Malaysia: Focused on the future as foreign investors eye rewards
Last year’s political earthquake is now just a memory as international investors embrace the myriad of opportunities in many sectors
Malaysia’s economic resilience continues to impress, with leading international financial institutions forecasting strong single-digit gross domestic product (GDP) growth for 2019 and foreign direct investment (FDI) maintaining its surge. Having recorded FDI of $19.34 billion in 2018, the country saw $11.95 billion flow in during the first half of 2019 alone.
Despite the backdrop of a challenging political environment, Malaysia remains a powerful magnet for FDI due to its diversified economy, increasing export sector and strong private consumption as a core pillar of economic growth. Observers expect the country of 32.5 million people to benefit from any escalation of the Us-sino trade war as Chinese manufacturers and businesses may look to relocate and take advantage of Malaysia’s reputation for manufacturing excellence.
Political, economic and social stability, a pro-business climate, enviable strategic location, and substantial natural and human resources, mean Malaysia is well positioned to take advantage of such changes to trade flows and growing international confidence in its new leadership that came to power in May 2018. “The 350 percent year-on-year increase in FDI to nearly $11.85 billion in January-september 2018 demonstrated the increase in confidence from investors in the new leadership of the country under Prime Minister Tun Dr Mahathir Bin Mohamad, the world’s oldest prime minister,” notes Finance Minister YB Lim Guan Eng.
This upbeat view was echoed by the International Monetary Fund, which in a late 2018 report noted: “The Malaysian economy has shown resilience in recent years and continues to perform well. Real GDP growth is moderating in line with expectations.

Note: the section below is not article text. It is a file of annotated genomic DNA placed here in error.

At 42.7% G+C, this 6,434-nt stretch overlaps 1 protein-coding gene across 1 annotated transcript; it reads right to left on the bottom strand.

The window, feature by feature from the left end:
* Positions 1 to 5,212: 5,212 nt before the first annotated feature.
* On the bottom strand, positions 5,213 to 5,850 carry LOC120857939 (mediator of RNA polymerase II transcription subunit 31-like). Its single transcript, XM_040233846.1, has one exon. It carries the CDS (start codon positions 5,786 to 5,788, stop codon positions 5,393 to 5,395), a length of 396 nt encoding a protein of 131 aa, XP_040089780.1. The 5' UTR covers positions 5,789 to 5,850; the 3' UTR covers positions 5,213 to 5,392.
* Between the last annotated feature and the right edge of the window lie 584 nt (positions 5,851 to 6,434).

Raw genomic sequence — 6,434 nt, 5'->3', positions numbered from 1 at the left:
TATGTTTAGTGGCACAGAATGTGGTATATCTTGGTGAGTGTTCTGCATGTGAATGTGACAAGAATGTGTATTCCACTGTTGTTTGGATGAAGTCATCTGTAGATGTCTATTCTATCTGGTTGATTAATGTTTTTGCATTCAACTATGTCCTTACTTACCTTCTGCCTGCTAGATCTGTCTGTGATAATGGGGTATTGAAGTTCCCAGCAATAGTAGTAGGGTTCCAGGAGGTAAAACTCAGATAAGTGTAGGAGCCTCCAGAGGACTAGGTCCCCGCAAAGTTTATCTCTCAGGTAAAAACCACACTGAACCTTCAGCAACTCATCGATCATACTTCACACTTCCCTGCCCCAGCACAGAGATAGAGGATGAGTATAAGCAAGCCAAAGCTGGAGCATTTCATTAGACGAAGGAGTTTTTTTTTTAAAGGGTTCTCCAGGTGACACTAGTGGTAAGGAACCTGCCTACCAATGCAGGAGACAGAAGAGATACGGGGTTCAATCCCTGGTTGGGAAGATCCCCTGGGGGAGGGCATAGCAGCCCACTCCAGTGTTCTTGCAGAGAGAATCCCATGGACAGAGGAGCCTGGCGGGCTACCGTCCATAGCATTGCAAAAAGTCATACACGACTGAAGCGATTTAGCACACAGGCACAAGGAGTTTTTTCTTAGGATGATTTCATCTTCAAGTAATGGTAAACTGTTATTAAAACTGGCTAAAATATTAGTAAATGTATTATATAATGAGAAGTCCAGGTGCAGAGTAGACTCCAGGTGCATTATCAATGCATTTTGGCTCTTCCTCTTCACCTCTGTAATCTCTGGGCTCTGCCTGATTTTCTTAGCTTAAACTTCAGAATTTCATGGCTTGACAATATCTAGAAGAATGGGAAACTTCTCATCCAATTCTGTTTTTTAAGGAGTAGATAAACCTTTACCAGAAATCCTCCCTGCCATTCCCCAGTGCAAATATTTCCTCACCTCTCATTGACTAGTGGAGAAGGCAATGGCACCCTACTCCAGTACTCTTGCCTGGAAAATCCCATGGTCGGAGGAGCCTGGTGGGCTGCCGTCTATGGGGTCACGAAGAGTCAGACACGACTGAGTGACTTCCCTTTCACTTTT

“Real GDP growth is projected at 4.5 to 5.0 percent in 2019, with domestic demand remaining the main driver of growth.” Such positive feedback is warmly received by YB Yeo Bee Yin, Minister of Energy, Science, Technology, Environment and Climate Change.
“The new government is more transparent and more accountable to the people of Malaysia and investors, she notes. “There is a lot more data for investors to access before they arrive; a lot more certainty. We have a stronger democracy that works now. We have a lot of reforms, but a lot stronger governance.”
Among the major names operating in some industries that fall under her ministry’s control are oil and gas goliath Petronas, and electricity giant Tenaga Nasional Berhad. Yeo Bee Yin is eager for international investors to tap into the openings in the energy sector.
“We plan to boost the rate of electricity generated by renewable energy from 2 percent to 20 percent,” Yeo Bee Yin adds: “Solar energy will play a significant role. Power sector reforms will bring more competition, more business opportunities for large and small players, and greater transparency. We have a good plastics manufacturing industry and want to transform ourselves from a heavy plastics user by focusing on cutting-edge technologies like bioplastics and zero single-use plastics.”
Green energy projects will help preserve Malaysia's precious natural resources
YB Yeo Bee Yin Minister of Energy, Science, Technology, Environment and Climate Change